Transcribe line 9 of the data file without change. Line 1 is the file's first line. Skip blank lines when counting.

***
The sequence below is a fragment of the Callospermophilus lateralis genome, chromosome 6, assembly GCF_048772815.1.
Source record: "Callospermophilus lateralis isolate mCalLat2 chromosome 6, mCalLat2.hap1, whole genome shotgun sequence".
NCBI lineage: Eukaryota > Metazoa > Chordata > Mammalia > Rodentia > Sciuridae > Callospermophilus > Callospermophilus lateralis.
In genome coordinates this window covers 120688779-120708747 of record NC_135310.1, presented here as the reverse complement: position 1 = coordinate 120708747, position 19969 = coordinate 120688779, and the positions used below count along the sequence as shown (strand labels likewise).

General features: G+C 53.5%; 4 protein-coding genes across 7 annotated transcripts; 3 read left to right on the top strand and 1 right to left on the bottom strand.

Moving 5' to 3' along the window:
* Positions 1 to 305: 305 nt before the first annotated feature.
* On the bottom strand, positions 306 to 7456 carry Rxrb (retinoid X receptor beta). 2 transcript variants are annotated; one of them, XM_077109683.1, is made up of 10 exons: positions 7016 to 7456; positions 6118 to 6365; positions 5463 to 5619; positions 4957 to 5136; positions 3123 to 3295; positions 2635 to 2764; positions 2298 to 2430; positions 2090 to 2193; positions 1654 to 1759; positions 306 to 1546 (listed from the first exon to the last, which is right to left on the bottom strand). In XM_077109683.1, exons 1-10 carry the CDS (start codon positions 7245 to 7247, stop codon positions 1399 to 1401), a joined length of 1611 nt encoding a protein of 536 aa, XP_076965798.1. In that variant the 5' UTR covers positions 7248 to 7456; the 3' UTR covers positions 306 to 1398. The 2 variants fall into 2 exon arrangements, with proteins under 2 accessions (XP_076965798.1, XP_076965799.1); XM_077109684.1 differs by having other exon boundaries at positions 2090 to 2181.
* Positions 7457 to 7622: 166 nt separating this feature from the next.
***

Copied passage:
* Positions 7457 to 7622: 166 nt separating this feature from the next.